Emily Pingel: The coffee was steaming. The nametags were displayed and ready to be freshly pinned. And the University of Michigan Detroit Center had truly rolled out the red carpet with a beautiful photo tribute to Nelson Mandela lining the entryway. It was October 10th and we were officially kicking off MFierce! For those not yet in the know, the Michigan Forward In Enhancing Research & Community Equity project is a new community-based participatory initiative funded by the CDC. The kickoff brought together an incredibly talented group of youth leaders, community activists, researchers, and health professionals collaborating to reduce STI disparities among young gay and bisexual men and trans* women in Southeast Michigan.
But let’s get to the heart of the matter. Big news! We finally had the talk. You know, the one about gay/bisexual men AND/OR men who have sex with men (aka MSM) AND/OR where does this leave trans* women? Confused yet? In public health circles, MSM rolls off the tongue of most professionals to refer to people engaging in “risk behaviors.” But that’s changing, as gay and bisexual men and trans* women push back, arguing that the term MSM reduces people to a set of behaviors, is often incorrectly used to categorize trans* women, and is simply passé. Everyone agrees that being inclusive is important, so what is the most inclusive way forward? It’s not as simple as you might think, and like most things, we can learn a lot from the histories and voices of our communities. So with that, I’d like to ask one of the MFierce Youth Advisory Board Members, Ben Rogers, to give us his take on the conversation that was inspired by our youth panel at the kickoff event:
Ben Rogers: When Emily posed the question “What does the label ‘MSM’ mean to you?” to the panel, the audience took notice. It’s not an identity, I thought aloud – it’s a label that describes behavior. My strong belief is that ‘MSM’ renders more complex sexual identities invisible. As Emily noted, ‘MSM’ lumps gay and bisexual men with transgender women into one meaningless category. Sure, we may share similar risks for HIV infection and transmission, but we have different struggles, stories, and identities.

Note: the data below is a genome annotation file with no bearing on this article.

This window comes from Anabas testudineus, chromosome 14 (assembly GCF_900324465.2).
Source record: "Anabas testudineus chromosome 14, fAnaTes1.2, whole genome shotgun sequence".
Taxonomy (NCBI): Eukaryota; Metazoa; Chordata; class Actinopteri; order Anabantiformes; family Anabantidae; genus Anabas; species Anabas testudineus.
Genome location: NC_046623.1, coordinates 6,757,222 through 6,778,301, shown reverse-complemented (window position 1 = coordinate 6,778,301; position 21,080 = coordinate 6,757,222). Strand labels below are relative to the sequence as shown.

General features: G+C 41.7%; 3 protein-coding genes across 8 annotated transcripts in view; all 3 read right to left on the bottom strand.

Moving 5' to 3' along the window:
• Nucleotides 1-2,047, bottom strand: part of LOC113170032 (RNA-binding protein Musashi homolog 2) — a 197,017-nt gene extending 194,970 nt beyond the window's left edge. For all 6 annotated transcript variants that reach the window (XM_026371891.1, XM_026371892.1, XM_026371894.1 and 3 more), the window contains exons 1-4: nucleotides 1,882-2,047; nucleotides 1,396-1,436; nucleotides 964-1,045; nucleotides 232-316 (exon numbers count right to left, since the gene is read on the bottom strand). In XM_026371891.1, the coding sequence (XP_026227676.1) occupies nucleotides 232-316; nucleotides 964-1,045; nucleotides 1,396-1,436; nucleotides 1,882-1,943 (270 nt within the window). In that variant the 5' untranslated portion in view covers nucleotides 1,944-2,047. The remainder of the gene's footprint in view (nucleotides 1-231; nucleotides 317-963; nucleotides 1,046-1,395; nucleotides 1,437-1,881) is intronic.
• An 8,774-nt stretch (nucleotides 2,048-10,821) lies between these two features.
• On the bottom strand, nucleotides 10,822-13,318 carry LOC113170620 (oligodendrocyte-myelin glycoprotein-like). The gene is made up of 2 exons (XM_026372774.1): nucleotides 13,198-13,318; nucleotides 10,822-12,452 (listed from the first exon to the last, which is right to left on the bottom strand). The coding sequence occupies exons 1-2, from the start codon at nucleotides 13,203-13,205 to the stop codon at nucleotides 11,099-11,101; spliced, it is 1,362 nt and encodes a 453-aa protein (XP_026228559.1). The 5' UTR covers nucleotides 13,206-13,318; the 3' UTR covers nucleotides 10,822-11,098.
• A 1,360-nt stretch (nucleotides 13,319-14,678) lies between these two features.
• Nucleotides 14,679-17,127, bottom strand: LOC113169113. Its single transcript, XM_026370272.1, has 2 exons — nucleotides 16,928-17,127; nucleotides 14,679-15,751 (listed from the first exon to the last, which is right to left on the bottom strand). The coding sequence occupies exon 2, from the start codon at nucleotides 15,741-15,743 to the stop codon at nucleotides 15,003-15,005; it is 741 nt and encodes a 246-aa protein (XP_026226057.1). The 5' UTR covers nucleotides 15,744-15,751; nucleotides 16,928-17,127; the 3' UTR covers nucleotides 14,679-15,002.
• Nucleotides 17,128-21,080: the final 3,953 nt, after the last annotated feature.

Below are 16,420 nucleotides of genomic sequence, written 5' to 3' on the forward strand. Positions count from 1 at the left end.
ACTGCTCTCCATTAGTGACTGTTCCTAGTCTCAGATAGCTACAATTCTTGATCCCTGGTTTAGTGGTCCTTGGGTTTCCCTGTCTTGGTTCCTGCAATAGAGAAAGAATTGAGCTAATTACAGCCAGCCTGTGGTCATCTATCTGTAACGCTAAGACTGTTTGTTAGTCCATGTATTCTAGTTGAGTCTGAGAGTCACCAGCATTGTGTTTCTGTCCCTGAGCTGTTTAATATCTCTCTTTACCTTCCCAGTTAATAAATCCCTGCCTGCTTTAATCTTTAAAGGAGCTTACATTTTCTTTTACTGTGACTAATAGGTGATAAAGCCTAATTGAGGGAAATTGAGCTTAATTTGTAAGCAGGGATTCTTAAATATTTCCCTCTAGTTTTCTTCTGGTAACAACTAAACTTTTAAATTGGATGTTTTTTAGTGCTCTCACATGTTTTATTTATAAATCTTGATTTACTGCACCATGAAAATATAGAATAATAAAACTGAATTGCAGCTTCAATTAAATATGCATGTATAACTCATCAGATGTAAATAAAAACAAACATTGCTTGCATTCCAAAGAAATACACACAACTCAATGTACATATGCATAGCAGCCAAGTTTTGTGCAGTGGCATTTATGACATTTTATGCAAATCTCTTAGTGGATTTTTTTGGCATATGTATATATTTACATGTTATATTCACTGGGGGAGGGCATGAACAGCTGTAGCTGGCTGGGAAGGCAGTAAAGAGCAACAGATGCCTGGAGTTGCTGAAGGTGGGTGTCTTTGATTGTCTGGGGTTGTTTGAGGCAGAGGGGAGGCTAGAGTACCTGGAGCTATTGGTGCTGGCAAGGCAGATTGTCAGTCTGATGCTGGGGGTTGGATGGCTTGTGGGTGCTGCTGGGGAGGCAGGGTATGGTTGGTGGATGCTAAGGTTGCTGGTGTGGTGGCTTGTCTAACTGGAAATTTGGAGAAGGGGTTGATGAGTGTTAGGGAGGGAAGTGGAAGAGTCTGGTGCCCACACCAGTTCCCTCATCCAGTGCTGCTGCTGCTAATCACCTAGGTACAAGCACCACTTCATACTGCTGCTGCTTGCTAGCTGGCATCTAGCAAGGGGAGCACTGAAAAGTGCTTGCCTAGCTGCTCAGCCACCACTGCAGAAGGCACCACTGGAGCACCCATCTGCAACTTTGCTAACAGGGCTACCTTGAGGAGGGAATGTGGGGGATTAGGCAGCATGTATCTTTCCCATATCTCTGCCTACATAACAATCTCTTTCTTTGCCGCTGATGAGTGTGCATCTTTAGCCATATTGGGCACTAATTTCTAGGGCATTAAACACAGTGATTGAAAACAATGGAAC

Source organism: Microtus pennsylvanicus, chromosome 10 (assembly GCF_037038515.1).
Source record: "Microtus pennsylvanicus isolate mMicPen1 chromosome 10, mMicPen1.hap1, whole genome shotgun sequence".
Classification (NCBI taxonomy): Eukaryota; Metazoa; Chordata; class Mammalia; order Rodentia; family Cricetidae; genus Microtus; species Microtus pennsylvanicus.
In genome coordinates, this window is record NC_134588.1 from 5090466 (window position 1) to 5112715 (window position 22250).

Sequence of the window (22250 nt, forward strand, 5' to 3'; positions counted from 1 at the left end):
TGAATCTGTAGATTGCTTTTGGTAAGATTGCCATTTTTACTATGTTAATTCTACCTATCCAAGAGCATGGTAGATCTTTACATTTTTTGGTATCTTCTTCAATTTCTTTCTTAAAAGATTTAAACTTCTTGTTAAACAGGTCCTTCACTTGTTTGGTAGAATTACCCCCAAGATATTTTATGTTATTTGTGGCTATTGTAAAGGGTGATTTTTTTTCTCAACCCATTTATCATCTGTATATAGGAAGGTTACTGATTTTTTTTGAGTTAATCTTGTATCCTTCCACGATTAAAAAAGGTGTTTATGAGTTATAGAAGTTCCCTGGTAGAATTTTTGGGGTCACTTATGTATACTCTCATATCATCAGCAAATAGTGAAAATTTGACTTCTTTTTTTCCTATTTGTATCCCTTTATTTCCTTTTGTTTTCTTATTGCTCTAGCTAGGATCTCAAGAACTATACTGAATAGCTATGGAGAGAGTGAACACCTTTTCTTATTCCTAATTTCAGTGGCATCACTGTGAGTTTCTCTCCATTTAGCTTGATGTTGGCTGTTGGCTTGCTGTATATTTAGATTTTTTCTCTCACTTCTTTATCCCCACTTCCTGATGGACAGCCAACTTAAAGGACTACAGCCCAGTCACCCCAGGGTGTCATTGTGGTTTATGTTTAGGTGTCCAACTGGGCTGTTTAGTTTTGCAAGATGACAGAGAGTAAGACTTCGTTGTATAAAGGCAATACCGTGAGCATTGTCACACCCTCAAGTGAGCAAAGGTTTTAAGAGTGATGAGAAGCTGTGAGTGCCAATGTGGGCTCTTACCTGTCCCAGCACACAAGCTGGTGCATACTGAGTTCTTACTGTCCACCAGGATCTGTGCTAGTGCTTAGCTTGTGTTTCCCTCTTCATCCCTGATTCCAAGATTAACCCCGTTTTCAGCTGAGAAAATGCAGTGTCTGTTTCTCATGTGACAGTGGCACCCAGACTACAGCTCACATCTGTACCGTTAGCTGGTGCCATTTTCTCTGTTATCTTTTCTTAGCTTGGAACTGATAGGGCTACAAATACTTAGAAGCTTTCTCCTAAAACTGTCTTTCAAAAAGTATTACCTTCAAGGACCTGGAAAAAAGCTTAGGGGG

But ‘MSM’ is not a new acronym. Going around the room, our community stakeholders noted that ‘MSM’ originated during the early years of the epidemic where AIDS was first known as ‘gay cancer.’ Amidst the intense homophobia and HIV-related stigma of the 1980s, ‘MSM’ made good sense: it protected members of a marginalized community from media barbs and public ignorance. ‘MSM’ allowed test counselors to tick boxes and assess HIV risk; it allowed program directors to set aside funding for programs serving gay and bisexual men without the animus of a homophobic society.
Look how far we’ve come! This very project is testament to the importance of dismantling institutional homophobia and ending structural barriers to HIV prevention and treatment access. With advocates and allies in nearly every media outlet, gay and bisexual men have a lot to say about their sexual identities and lived experience of discrimination. And transgender women are gaining their rightful voice in television, film, and media, taking a transphobic society to task on the front page of Newsweek! Lumping us all together as ‘MSM’ doesn’t make sense – it diminishes our right to an identity and the agency of a voice. I’m a proud gay man – not just an ‘MSM’ – and ultimately I choose an identity that connects me with my foremothers and forefathers, not a clinical label.